Malachi prophesied to postexilic Israel. However, his message is relevant for any believer whose commitment is half-hearted.


The book was composed in prose, using prophetic dialogue. In this series of dialogues, each begins with “yet you say.” Most of the fifty-five verses are in the first person, with the Lord Himself directly addressing His people.   This offers a vividness of personal encounter with the Lord.


There are four major themes in Malachi:

  • God’s love for His people, despite their unfaithfulness and hypocrisy.
  • The importance of serving God in the proper manner and with the right attitude.
  • The importance of protecting and maintaining the sacred vows of marriage.
  • The coming of the Messiah, His forerunner, and the day of the Lord.


Malachi 1 

The burden of the word of the Lord to Israel by Malachi.

Israel Beloved of God

“I have loved you,” says the Lord.
“Yet you say, ‘In what way have You loved us?’
Was not Esau Jacob’s brother?”
Says the Lord.
“Yet Jacob I have loved;
But Esau I have hated,
And laid waste his mountains and his heritage
For the jackals of the wilderness.”

Even though Edom has said,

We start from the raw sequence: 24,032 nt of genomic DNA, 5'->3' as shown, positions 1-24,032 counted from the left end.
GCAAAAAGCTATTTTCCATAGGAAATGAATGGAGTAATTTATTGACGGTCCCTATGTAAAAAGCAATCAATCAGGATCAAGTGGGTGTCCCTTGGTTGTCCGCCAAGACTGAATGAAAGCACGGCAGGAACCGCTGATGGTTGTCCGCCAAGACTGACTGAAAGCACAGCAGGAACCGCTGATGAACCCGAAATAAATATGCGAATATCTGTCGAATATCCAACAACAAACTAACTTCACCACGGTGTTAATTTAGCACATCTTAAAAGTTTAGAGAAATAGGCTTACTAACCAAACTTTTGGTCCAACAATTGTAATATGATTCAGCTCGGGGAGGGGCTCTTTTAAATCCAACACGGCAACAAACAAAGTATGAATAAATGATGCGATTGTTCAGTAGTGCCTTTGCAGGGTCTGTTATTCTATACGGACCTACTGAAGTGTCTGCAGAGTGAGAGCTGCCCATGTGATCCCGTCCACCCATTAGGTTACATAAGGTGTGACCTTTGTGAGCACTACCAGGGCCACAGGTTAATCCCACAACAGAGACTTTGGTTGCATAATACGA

“We have been impoverished,
But we will return and build the desolate places,”

Thus says the Lord of hosts:

“They may build, but I will throw down;
They shall be called the Territory of Wickedness,
And the people against whom the Lord will have indignation forever.
Your eyes shall see,
And you shall say,
‘The Lord is magnified beyond the border of Israel.’

Polluted Offerings

“A son honors his father,
And a servant his master.
If then I am the Father,
Where is My honor?
And if I am a Master,
Where is My reverence?
Says the Lord of hosts
To you priests who despise My name.
Yet you say, ‘In what way have we despised Your name?’

“You offer defiled food on My altar,
But say,
‘In what way have we defiled You?’
By saying,
‘The table of the Lord is contemptible.’
And when you offer the blind as a sacrifice,
Is it not evil?
And when you offer the lame and sick,
Is it not evil?
Offer it then to your governor!
Would he be pleased with you?
Would he accept you favorably?”
Says the Lord of hosts.